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  • Analysing the role of complexity in explaining the fortunes of technology programmes: Empirical application of the NASSS framework

    20 July 2018

    © 2018 The Author(s). Background: Failures and partial successes are common in technology-supported innovation programmes in health and social care. Complexity theory can help explain why. Phenomena may be simple (straightforward, predictable, few components), complicated (multiple interacting components or issues) or complex (dynamic, unpredictable, not easily disaggregated into constituent components). The recently published NASSS framework applies this taxonomy to explain Non-adoption or Abandonment of technology by individuals and difficulties achieving Scale-up, Spread and Sustainability. This paper reports the first empirical application of the NASSS framework. Methods: Six technology-supported programmes were studied using ethnography and action research for up to 3 years across 20 health and care organisations and 10 national-level bodies. They comprised video outpatient consultations, GPS tracking technology for cognitive impairment, pendant alarm services, remote biomarker monitoring for heart failure, care organising software and integrated case management via data warehousing. Data were collected at three levels: micro (individual technology users), meso (organisational processes and systems) and macro (national policy and wider context). Data analysis and synthesis were guided by socio-technical theories and organised around the seven NASSS domains: (1) the condition or illness, (2) the technology, (3) the value proposition, (4) the adopter system (professional staff, patients and lay carers), (5) the organisation(s), (6) the wider (institutional and societal) system and (7) interaction and mutual adaptation among all these domains over time. Results: The study generated more than 400 h of ethnographic observation, 165 semi-structured interviews and 200 documents. The six case studies raised multiple challenges across all seven domains. Complexity was a common feature of all programmes. In particular, individuals' health and care needs were often complex and hence unpredictable and 'off algorithm'. Programmes in which multiple domains were complicated proved difficult, slow and expensive to implement. Those in which multiple domains were complex did not become mainstreamed (or, if mainstreamed, did not deliver key intended outputs). Conclusion: The NASSS framework helped explain the successes, failures and changing fortunes of this diverse sample of technology-supported programmes. Since failure is often linked to complexity across multiple NASSS domains, further research should systematically address ways to reduce complexity and/or manage programme implementation to take account of it.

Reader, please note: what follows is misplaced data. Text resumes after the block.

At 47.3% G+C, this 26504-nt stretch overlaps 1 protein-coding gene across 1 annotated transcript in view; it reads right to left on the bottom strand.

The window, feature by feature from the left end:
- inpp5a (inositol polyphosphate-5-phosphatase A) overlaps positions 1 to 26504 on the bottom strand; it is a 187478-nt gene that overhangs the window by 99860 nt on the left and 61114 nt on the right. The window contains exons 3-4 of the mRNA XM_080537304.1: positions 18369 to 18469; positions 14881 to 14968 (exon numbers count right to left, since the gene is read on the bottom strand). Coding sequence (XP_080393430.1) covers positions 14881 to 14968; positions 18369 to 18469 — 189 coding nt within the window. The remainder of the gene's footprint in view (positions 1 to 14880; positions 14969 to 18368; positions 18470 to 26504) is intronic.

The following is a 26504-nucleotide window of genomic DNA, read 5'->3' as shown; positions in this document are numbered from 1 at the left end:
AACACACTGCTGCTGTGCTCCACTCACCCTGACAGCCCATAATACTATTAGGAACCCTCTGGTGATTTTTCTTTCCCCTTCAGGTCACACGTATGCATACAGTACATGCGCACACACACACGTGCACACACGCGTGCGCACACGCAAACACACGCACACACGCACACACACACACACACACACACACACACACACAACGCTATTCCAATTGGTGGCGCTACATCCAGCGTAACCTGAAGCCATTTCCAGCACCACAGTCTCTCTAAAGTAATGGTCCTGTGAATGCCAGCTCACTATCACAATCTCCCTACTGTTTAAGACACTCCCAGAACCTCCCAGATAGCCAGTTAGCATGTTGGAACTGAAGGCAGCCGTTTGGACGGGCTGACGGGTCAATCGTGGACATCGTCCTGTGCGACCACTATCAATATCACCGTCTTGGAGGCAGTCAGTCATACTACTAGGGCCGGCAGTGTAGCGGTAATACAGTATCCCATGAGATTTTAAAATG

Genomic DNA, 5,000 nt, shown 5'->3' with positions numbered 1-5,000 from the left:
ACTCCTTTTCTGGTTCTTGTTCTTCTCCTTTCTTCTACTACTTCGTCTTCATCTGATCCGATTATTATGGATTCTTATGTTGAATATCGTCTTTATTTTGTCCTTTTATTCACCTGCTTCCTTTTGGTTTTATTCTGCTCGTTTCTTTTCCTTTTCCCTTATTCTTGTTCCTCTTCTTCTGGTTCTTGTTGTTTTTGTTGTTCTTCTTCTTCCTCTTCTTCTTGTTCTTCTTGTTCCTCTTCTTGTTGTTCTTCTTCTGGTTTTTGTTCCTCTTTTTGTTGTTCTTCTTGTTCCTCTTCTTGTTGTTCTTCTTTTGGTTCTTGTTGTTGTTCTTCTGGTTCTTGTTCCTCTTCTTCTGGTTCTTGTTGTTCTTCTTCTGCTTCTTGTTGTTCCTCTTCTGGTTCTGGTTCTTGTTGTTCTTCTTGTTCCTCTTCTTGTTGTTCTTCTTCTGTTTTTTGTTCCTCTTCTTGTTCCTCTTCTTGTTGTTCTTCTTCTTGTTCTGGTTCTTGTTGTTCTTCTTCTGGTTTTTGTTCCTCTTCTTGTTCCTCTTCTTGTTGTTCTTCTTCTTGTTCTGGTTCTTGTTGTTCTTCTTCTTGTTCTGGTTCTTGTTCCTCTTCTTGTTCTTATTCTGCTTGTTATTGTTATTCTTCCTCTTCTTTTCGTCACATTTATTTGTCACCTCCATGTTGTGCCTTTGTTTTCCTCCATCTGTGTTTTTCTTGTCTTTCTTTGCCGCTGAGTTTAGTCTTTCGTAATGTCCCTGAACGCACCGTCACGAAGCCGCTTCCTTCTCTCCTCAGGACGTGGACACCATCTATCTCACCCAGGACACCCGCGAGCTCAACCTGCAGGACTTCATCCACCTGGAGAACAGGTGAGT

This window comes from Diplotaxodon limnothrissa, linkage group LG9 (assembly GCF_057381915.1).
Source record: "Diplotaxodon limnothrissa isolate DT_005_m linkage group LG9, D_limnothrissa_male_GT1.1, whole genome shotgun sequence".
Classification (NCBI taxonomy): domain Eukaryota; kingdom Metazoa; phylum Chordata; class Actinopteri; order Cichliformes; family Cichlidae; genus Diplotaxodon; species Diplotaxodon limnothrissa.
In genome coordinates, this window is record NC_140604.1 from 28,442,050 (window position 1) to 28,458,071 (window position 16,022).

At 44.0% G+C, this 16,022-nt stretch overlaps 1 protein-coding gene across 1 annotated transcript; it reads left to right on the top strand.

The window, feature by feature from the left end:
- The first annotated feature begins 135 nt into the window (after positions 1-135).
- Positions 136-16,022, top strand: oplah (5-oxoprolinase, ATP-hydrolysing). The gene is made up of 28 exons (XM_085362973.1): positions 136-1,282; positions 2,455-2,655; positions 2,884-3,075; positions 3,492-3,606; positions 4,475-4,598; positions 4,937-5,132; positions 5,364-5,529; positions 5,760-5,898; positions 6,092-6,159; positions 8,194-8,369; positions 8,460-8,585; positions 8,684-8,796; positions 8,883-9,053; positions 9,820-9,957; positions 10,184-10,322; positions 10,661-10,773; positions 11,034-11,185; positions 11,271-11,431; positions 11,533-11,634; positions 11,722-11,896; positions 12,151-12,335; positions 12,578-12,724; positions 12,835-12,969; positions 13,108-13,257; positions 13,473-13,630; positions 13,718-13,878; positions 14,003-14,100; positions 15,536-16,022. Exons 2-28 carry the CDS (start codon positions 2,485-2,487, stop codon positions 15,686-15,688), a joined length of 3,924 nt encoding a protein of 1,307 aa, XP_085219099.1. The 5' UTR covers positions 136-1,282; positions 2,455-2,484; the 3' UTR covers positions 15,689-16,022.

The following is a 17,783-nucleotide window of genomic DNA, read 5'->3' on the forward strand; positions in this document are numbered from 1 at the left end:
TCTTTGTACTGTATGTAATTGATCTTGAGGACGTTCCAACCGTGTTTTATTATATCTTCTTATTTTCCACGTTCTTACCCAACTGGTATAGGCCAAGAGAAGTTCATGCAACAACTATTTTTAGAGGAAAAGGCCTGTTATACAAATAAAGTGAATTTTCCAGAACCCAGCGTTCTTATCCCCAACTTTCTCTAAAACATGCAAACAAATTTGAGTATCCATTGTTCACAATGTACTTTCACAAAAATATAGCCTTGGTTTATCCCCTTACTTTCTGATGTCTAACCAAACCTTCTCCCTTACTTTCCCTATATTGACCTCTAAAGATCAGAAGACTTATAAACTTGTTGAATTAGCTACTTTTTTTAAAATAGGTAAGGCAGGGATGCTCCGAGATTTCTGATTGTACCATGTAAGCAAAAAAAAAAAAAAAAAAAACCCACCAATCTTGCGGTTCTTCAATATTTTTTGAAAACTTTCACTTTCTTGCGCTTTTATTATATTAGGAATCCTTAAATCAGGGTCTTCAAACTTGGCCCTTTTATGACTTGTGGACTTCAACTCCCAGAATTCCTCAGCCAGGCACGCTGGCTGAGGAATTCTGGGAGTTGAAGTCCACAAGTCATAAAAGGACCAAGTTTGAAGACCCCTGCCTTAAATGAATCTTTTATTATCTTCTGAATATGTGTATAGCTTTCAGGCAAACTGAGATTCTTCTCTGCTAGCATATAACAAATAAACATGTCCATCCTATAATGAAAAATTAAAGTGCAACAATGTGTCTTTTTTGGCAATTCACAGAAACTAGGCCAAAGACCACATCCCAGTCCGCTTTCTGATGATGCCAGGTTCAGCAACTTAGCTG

• The conversational rollercoaster: Conversation analysis and the public science of talk

    29 June 2018

    © 2018, © The Author(s) 2018. How does talk work, and can we engage the public in a dialogue about the scientific study of talk? This article presents a history, critical evaluation and empirical illustration of the public science of talk. We chart the public ethos of conversation analysis that treats talk as an inherently public phenomenon and its transcribed recordings as public data. We examine the inherent contradictions that conversation analysis is simultaneously obscure yet highly cited; it studies an object that people understand intuitively, yet routinely produces counter-intuitive findings about talk. We describe a novel methodology for engaging the public in a science exhibition event and show how our ‘conversational rollercoaster’ used live recording, transcription and public-led analysis to address the challenge of demonstrating how talk can become an informative object of scientific research. We conclude by encouraging researchers not only to engage in a public dialogue but also to find ways to actively engage people in taking a scientific approach to talk as a pervasive, structural feature of their everyday lives.